Hrvt n selectlon 35 you dose the spread usins our left finger

F , *,retiy p^ the reversed card to the right, as if beginning a side which holds the packet in end grip conceals the

VlNEMOMCA y 227

sidejogged card. Turn this hand inward, brinzine ^ , toward the audience, as if you were finish,™ J! , the reversed card, after which you in™«,** pltS • " ^*

Take the stacked half of the deck and secretlv L^,. glimpsed selection (the card that n-^TK^X

break under that card and. bringing your hands and the deck undeT^ table, turn the mate face up. Bnng the deck back into view and spread both halves. Remove the two reversed cards and show that they match •

Phase Two

Ask the spectator to shuffle his half (the unpacked portion) under the table. You pretend to do the same with the stacked half You then exchange the halves under the table and each of you gives his portion a complete cut Still under the table you now switch your half deck for a special pjcket that consists of the twenty-six mates to the cards in the half stack. The backs of these cards have been treated with roughing fluid and are alternated face up and face down. Brainwave fashion. Fig. 31 shows the twenty-six stacked cards and. below /S them the alternated faceup and face-down mates, as follows: face-up 4* (mate of the 44), facedown 2* (mate of the 2*), face-up 7* (mate of the ""♦), face-down 34 and so on, ending with the faceup 5* ( mate of the 54) and the face-down K* (mate of the K4).

Put the gimmicked packet into the card case (which you have brought beneath the table) and leave the packet shuffled by the spectator on your lap. Bring the half-full case into view. Have the spectator perform the same actions as before: cutting several times, taking the top or bottom card, turning it over and inserting it into the middle of the packet, turning over the whole packet and bringing it into view By looking at the card on the face of the packet, you'll know the identity of the reversed selection, since it is

" This is a handling for a marvelous technique bv Edward Mario that appeamJ » TV

t There will be a mate of the card turned by the *«t*or in d* ^¡^¿^ they turn over the b lack Jacks or Sevens, or the red Tens or Acts card of the same ^ alue and a different color and announce it IMfmimmm^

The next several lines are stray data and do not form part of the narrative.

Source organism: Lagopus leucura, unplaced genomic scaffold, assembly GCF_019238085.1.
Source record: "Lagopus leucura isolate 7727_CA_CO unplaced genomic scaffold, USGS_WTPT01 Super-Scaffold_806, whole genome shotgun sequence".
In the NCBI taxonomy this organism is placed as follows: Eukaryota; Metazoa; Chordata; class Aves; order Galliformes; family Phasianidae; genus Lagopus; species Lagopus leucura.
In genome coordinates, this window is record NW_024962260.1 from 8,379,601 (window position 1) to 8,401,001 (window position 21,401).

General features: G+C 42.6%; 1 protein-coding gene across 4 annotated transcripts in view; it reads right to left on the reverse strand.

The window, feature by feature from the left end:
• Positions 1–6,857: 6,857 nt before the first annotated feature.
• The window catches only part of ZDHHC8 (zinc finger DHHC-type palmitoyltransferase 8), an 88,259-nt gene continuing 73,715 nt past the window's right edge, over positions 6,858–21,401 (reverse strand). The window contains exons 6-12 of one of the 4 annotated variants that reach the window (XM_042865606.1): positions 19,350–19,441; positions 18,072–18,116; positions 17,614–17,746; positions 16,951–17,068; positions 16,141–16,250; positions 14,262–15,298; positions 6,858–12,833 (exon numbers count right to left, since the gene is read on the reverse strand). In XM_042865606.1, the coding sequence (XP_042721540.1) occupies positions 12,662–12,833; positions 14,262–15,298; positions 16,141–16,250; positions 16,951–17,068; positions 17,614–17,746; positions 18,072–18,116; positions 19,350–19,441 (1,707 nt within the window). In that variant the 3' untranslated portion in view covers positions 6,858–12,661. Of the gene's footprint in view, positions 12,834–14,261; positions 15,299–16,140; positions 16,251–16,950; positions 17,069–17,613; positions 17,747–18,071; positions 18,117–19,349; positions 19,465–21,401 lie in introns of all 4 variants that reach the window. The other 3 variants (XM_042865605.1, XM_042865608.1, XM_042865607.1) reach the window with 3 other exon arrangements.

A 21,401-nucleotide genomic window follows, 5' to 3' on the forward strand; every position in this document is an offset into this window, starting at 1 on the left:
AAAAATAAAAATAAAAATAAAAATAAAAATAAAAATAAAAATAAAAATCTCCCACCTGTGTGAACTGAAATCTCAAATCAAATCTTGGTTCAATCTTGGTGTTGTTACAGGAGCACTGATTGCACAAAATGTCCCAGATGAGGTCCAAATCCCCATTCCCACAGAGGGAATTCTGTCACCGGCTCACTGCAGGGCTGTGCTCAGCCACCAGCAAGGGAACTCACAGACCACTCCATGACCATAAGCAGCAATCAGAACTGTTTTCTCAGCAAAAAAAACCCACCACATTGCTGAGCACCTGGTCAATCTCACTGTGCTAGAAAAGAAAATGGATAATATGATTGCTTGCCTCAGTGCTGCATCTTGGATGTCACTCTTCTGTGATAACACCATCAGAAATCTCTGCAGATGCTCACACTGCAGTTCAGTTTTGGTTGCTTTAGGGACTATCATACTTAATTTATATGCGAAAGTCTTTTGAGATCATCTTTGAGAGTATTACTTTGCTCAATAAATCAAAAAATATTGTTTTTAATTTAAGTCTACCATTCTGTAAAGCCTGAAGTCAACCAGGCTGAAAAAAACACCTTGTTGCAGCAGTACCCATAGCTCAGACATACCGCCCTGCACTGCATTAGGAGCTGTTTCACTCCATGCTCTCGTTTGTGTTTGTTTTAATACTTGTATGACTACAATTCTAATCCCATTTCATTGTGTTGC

in choosing matching vtlues cf cfpostii«far*'

,,„ %Utk You needn't U»n h hl» half the »fm\AU)r

1 ¿i ' j.vi (hrairú» belvm-n your hand« until you re* h ,i„,

, „,., ihemate II"' W'ir* i/"" ,J"v/n " "'"I

Zn It !" ' "C ,'""r hi,> piKk"'" ',"VVn

„,,, vrond phaw may and, I believe «Hould I»- repeated Ihe »».- ,„, ,((.,j (,,, lurt i ihm »wiUh-'l wllli ihr unitUuked portion that re<>t% In your Up, «fier which y«u can continue with other tricto.

Al lit« nid, when Ih'' tator take» hi"» '»rd </ui of Ihr foc<■ up spread, y>w giiilwr !»"• f• >« "I th>- «pread U> prevent the audlenc- from looking ..i il,, i.vIi i-; pifilblc 11 m i your card, which h the male oí the npe* Hfor'»

J u < Unf{, I dupli'*ted In hh half I <>r rmnpU\ if Ihe npet i-ifor turno oyer

* ,,., v Du- f< irf.fl bul there Im »mother in Ih' f>pe/ l.tlor\

Norn. II

'.', (■< n I'm not carrying the prepared par M v/ilh rne, I u-.e the follow-m/, mi'1h/*l I In pt't 1-iinr tum» over .1 < -ird in the <.t.i< la-d half, and I, after ''"' fHly I'-jffun« Identity .i-, «-xplalrwid, quickly locale the ma le of the •■"i"non („, „„«- ,,„ ,,<|j,i'. (it value of tin- tame nuil; in my half while i/»yiri>: with ihr p* kef or by running <ardu rapidly I (hen f.ike my portion uruh-i th<- i->bl' Ami revert* tin- mate livre, Simple and dir© i. Nrrn III

my v.-, with Val I vam'e, "Mulk-ffc I ( arda," in I'ahular, Vol. 7, M""'1 Al'"l IW2, p. 1006, whi-rc II wa<: d«-v r/bi'd by I'red Kobin-..» ! in my t">'ik /// baraja muUleftelo <lr Val I nan» (1980), where II r-litM "/./ í |l„. Mirar I«»), p, 33.

"> «rtpJc .ffi-ct combining*imuli4íwm» locatten, f ttitv iden<"

Z'ZhZ^'1 ;,,,d ;""J"'<, 10 bri"K 11 u> iU" i'm

( ^ '-Il m top and ¡five the deck in ouWam y/<'"' tompMi-.j, tu« would

((i * V"1 !> ally, v/ilh I he un»f* ked portion nbOVe.

<*it tioriw/fi n "'th< un#Utk«<í next U) the card behind » In «»- km.-, u, " f"",/"""' from falling when Ihr dm k i* held \>y

The Illustrated Key To The Tarot

The Illustrated Key To The Tarot

The pathology of the poet says that the undevout astronomer is mad the pathology of the very plain man says that the genius is mad and between these extremes, which stand for ten thousand analogous excesses, the sovereign reason takes the part of a moderator and does what it can. I do not think that there is a pathology of the occult dedications, but about their extravagances no one can question, and it is not less difficult than thankless to act as a moderator regarding them.

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